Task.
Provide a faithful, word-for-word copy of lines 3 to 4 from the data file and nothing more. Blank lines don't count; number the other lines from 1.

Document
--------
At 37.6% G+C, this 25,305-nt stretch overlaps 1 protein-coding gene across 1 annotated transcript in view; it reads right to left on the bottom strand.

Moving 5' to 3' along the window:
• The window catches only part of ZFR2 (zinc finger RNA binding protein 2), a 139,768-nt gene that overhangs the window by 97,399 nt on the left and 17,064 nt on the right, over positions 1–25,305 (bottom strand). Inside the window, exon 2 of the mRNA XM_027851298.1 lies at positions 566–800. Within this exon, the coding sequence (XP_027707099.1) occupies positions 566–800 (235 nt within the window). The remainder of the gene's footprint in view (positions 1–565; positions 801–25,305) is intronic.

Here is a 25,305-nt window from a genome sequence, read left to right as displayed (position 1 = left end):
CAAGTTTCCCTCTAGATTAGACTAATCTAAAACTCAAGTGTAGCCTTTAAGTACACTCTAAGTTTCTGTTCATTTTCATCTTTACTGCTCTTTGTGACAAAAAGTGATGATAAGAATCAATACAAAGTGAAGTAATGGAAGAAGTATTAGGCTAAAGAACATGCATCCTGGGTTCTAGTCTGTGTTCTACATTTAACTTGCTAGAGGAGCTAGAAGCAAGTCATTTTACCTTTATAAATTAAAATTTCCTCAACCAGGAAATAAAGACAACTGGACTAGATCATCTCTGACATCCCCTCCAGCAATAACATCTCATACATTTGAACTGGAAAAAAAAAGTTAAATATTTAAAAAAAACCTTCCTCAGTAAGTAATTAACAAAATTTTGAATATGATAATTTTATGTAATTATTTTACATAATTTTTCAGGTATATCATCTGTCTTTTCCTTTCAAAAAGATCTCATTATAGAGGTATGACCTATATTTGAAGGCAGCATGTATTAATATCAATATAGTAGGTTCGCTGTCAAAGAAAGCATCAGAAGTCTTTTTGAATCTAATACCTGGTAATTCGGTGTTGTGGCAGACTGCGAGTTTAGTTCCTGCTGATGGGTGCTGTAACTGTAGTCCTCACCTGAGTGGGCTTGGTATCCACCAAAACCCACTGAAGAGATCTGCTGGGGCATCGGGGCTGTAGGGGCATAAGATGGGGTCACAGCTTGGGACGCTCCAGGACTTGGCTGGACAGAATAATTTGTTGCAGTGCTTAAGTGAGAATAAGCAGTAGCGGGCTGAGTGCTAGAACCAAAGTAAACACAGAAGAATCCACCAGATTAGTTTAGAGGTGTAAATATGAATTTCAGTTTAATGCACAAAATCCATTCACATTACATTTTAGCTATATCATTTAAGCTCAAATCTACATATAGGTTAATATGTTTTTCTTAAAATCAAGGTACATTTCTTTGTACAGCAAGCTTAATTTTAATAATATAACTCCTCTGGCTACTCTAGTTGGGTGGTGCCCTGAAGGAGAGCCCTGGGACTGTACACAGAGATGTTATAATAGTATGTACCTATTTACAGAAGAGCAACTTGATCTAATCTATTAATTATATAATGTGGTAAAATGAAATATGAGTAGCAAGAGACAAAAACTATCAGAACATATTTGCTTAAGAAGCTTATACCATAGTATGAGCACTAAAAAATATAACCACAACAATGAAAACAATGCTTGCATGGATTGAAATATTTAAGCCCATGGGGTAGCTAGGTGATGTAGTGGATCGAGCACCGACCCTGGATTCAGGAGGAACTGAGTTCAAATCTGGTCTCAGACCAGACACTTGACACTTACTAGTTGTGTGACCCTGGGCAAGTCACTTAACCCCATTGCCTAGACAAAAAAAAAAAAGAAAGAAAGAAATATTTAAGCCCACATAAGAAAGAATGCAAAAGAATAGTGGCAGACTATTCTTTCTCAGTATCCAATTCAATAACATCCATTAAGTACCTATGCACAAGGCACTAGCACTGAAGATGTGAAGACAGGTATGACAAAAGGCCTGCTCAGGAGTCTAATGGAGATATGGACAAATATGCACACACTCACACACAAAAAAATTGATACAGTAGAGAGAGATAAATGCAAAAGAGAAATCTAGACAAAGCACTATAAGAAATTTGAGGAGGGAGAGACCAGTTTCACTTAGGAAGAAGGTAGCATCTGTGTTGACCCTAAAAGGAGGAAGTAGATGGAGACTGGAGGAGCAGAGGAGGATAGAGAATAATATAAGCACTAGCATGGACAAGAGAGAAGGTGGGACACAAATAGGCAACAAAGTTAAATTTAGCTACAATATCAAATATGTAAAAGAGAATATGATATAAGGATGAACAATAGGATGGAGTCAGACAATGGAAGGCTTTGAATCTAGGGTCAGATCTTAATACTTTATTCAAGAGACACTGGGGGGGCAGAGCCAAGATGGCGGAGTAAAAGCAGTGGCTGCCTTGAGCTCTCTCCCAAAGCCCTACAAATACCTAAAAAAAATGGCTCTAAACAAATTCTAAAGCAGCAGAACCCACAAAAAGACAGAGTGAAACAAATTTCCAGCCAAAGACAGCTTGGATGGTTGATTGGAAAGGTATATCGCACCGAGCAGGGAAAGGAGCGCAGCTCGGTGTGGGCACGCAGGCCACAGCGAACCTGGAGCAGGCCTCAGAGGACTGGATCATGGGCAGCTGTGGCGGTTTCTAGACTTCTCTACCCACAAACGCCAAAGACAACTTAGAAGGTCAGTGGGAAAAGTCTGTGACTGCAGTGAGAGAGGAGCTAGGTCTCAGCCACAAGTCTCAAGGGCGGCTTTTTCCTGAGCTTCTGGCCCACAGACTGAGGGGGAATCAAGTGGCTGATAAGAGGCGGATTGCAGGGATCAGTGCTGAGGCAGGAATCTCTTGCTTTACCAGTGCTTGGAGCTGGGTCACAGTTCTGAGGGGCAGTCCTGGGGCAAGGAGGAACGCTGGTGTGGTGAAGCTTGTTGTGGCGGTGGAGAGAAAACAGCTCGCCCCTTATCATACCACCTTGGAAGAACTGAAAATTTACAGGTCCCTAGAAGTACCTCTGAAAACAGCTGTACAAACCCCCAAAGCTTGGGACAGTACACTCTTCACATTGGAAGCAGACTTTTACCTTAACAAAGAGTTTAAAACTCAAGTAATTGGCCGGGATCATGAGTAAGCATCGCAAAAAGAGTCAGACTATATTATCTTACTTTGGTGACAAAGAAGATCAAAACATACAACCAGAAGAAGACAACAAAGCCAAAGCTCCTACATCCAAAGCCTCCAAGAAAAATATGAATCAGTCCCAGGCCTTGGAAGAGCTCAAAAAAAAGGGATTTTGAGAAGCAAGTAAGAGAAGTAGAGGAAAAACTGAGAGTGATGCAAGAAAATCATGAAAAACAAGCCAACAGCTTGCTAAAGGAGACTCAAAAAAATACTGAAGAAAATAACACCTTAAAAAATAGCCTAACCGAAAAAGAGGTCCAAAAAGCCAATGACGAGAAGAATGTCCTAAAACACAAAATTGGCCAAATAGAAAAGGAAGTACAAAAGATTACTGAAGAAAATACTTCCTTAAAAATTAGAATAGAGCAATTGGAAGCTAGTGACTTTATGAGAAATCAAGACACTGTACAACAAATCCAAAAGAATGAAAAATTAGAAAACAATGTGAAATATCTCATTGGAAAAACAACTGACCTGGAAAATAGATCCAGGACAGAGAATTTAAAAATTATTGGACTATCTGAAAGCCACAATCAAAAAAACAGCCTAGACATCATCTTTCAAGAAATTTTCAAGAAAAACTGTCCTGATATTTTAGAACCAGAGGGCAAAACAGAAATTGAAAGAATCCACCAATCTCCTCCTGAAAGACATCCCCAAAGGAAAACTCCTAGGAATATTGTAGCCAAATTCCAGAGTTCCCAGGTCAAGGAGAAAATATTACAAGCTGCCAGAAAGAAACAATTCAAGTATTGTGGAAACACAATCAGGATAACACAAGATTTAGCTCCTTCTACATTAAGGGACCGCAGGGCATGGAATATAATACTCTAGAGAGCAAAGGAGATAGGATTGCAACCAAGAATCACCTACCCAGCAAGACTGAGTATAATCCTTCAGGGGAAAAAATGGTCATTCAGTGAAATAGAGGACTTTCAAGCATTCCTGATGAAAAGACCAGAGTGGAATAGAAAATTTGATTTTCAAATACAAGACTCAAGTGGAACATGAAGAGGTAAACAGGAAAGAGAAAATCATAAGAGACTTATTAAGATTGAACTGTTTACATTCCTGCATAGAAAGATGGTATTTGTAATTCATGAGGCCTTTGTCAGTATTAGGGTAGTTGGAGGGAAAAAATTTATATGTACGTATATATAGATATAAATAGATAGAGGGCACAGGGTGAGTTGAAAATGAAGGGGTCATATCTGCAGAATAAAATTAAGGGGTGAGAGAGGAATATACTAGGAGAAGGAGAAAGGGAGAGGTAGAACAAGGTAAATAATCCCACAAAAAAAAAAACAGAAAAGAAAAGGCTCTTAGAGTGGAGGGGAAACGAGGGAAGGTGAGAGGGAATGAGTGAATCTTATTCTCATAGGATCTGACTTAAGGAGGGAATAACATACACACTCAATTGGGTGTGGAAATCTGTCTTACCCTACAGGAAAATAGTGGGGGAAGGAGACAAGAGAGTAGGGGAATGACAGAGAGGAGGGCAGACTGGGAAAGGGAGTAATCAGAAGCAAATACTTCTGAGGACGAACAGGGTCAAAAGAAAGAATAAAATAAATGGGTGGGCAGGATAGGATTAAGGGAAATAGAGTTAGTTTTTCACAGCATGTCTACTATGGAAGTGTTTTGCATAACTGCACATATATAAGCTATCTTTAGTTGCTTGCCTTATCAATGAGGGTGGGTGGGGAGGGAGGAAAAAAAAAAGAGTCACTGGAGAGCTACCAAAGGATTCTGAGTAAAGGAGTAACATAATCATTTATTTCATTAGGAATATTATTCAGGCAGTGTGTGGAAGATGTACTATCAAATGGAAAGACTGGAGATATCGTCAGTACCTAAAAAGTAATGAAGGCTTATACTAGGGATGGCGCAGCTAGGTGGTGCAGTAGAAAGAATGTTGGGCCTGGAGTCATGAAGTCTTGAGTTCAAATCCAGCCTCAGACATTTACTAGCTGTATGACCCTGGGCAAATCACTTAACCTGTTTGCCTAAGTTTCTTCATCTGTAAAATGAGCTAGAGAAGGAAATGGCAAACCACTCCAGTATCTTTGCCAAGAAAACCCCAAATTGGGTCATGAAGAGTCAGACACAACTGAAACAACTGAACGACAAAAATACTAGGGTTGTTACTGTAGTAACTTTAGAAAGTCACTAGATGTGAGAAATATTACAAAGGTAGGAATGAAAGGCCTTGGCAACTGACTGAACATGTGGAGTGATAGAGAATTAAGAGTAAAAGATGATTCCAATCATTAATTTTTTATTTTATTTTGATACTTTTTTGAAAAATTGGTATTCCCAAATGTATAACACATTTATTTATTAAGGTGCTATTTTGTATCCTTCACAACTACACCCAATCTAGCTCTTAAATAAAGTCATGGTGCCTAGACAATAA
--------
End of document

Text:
• The window catches only part of ZFR2 (zinc finger RNA binding protein 2), a 139,768-nt gene that overhangs the window by 97,399 nt on the left and 17,064 nt on the right, over positions 1–25,305 (bottom strand). Inside the window, exon 2 of the mRNA XM_027851298.1 lies at positions 566–800. Within this exon, the coding sequence (XP_027707099.1) occupies positions 566–800 (235 nt within the window). The remainder of the gene's footprint in view (positions 1–565; positions 801–25,305) is intronic.

Here is a 25,305-nt window from a genome sequence, read left to right as displayed (position 1 = left end):